Calls for independent inquiry over conduct of pervert ex Leeds Lord Mayor and police authority chair

A senior councillor has called for an independent inquiry into the case of a former Leeds Lord Mayor following his conviction and jailing on child pornography offences.

Thursday, 13th July 2017, 1:26 am
Updated Tuesday, 18th July 2017, 8:42 am

The leader of Leeds City Council’s opposition Conservative group Andrew Carter wants “heightened scrutiny” of the “conduct and history” of Neil Taggart, who was jailed for 32 months last month for crimes related to indecent images of children. He served as a councillor for 34 years and was also chair of the West Yorkshire Police Authority.

At yesterday’s full council meeting, Coun Carter asked council leader Judith Blake for reassurances about an internal audit inquiry, and suggested the fact that its findings were being reviewed by an Independent Safeguarding Board was “insufficient”.

“We are all horrified by the Neil Taggart saga, but what seems to have been overlooked is that for a number of years this person was the chair of the West Yorkshire Police Authority,” he said.

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“I don’t know whether his illegal activities went back as far as this, but there needs to be a proper investigation that is independent, and can give reassurances, and closure if possible.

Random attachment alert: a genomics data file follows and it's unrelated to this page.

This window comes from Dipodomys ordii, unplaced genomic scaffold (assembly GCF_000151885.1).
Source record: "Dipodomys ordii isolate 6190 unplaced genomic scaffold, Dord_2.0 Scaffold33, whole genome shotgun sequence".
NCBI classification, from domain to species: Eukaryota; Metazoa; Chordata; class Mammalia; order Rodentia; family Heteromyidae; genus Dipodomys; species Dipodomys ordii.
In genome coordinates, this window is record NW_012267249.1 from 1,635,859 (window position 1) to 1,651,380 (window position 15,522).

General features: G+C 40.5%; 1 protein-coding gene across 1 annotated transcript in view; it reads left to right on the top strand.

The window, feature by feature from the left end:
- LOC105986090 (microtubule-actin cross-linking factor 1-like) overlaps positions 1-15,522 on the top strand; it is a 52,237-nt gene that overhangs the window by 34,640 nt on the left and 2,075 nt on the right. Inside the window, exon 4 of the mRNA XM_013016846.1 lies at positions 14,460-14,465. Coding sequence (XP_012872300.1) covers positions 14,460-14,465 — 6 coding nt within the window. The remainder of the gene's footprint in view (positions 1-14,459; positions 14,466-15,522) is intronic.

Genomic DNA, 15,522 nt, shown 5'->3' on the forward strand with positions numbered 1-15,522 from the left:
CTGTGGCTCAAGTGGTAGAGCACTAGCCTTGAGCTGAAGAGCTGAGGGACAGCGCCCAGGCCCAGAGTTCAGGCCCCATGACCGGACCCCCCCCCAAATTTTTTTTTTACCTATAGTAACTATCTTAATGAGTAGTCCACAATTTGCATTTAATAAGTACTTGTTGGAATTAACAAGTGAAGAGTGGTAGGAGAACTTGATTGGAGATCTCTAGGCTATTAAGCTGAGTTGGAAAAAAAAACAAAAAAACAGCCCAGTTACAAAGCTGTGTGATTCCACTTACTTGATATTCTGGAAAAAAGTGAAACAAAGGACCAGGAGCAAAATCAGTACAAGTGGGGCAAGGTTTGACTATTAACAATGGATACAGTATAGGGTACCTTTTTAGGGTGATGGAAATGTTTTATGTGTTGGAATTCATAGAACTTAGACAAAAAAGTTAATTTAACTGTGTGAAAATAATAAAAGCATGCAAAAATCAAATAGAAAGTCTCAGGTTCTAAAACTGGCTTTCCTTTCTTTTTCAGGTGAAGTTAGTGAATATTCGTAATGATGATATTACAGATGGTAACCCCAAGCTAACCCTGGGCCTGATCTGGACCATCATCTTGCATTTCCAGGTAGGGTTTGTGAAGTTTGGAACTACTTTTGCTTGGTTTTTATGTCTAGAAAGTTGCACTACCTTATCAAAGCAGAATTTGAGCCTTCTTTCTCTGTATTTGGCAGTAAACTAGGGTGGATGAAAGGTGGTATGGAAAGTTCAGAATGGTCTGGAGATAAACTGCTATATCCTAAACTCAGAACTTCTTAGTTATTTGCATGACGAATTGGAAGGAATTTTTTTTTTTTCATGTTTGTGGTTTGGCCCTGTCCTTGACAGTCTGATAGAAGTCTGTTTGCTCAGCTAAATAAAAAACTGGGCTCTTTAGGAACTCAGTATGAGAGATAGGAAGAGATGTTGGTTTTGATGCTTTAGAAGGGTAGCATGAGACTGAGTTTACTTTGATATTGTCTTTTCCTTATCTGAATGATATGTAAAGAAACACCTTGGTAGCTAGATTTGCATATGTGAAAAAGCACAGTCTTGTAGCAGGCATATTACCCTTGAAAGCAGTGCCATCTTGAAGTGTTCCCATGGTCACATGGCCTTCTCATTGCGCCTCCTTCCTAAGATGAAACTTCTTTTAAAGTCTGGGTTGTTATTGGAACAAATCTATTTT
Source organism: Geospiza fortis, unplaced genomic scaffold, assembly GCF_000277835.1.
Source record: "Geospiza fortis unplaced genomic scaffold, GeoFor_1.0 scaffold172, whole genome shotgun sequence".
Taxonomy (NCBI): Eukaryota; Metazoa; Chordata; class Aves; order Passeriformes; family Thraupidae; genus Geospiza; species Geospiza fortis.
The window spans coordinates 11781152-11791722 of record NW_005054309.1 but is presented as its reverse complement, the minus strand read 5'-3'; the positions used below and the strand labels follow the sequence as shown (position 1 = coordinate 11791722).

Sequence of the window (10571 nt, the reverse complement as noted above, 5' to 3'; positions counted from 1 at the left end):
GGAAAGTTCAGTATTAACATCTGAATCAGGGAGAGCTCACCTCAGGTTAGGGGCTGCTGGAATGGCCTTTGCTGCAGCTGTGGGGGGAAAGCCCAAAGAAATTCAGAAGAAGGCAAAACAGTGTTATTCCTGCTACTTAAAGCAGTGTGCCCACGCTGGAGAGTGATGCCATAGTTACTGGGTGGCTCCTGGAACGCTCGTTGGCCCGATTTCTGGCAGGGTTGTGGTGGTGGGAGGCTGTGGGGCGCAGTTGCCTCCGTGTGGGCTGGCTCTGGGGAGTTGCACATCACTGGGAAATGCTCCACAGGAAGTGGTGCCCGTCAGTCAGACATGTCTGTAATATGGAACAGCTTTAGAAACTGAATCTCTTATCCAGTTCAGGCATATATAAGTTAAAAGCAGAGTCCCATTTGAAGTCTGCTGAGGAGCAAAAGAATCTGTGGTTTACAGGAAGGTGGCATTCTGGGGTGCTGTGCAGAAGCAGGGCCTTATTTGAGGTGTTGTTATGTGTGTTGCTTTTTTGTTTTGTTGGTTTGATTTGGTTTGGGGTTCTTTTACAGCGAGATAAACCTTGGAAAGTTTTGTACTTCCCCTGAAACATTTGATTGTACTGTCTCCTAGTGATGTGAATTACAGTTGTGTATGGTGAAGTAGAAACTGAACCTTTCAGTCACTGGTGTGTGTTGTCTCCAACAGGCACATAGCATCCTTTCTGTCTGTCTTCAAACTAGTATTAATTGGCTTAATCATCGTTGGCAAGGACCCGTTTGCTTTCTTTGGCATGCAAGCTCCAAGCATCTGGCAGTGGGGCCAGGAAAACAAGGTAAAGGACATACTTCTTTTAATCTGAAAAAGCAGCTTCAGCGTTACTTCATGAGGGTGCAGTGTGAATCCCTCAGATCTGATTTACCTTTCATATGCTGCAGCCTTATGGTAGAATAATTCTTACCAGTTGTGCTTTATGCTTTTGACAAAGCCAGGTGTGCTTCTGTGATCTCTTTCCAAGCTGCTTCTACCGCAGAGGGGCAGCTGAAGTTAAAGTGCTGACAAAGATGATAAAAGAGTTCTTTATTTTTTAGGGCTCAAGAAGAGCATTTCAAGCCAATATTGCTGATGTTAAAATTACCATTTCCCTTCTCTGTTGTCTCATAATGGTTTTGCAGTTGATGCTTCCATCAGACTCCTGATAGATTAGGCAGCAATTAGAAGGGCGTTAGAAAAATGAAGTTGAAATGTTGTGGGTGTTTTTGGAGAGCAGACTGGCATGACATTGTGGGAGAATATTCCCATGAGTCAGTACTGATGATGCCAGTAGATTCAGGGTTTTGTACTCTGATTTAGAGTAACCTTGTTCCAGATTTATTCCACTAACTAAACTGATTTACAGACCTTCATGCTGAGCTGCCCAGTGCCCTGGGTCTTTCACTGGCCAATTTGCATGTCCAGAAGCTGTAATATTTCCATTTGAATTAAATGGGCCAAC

“The Local Authority cannot reputationally allow there to be any suggestion of a cover-up.

“I want the leader of Council to provide assurances that a thorough external investigation will leave no stone unturned.”

Responding to Coun Carter’s question, Coun Blake said revelations about Taggart had caused “shock and revulsion” to all his former colleagues.

“We felt we had to take this exceptionally seriously and for that reason the chief executive immediately ordered an internal audit,” she said.

“We thought very carefully about how to take this forward, and what we have decided is we want the internal audit to be as far reaching as it can be, and I understand it’s very close to completion.

“We believe the appropriate next step is to send the findings to the Independent Safeguarding chair and ask for his advice.”

Coun Carter stressed there were “additional concerns that an internal audit inquiry is unlikely to find anything” because of the sheer length of time involved.

“We should be looking further,” he said,

Coun Blake said that as far as was currently understood, none of the charges against Taggart had related to his time in office.

She acknowledged there was a need to be “as open and transparent about this as we possibly can be and do what we can do in regards to his time as councillor here.”